Murata Boy, the cycling robot from Japan's Murata Manufacturing, has made it up a hill.
Before a large crowd of curious onlookers, the sensor and component maker demonstrated the latest version of its robot at the Ceatec electronics show in Japan this week. Developed to showcase the company's sensors, the robot includes gyro sensors for detecting its position and the slope of the terrain, an ultrasonic sensor and a shock sensor.
It first appeared at last year's show where it cycled an s-shaped curve. That may seem simple until you think back to the first time you tried to ride a bicycle; balancing on two wheels is difficult enough for humans. For robots, which have far fewer sensors sending information to a less powerful brain, it's quite a feat.
To out-do last year's ride, Murata's robot cycled up a 25-degree incline. The robot achieved the task in several demonstrations Wednesday without a problem. Murata also showed the robot backing up the bicycle into a parking space, and how the robot could be controlled from a cell phone using a Bluetooth link.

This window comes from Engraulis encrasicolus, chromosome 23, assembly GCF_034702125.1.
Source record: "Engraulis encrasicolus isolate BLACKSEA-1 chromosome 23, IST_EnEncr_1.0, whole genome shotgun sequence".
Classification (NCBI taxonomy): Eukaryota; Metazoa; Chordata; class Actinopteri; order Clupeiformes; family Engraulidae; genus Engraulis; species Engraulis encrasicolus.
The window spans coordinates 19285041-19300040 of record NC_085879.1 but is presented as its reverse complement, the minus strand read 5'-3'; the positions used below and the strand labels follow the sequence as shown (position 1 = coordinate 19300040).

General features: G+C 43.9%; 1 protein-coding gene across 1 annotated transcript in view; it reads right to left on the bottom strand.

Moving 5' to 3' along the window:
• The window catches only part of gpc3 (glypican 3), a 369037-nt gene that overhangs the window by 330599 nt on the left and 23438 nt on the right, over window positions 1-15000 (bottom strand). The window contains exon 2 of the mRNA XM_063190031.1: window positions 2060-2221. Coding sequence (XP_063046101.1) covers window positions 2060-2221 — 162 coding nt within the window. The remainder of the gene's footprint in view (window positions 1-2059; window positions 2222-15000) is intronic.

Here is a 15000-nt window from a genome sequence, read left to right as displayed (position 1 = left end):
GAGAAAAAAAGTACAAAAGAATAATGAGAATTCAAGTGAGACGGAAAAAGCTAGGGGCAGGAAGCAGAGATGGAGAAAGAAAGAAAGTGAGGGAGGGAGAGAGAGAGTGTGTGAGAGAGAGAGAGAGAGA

The robot is about more than just technology. Sensors aren't particularly sexy products and companies like Murata compete for the attention of show-goers with the likes of Sony Corp. and Toshiba Corp., who put on glitzy stage-shows filled with shiny gadgets. Maruta's robot helped the company attract Ceatec attendees and boost its brand-image.
More details of Murata Boy can be found at http://www.murataboy.com/en/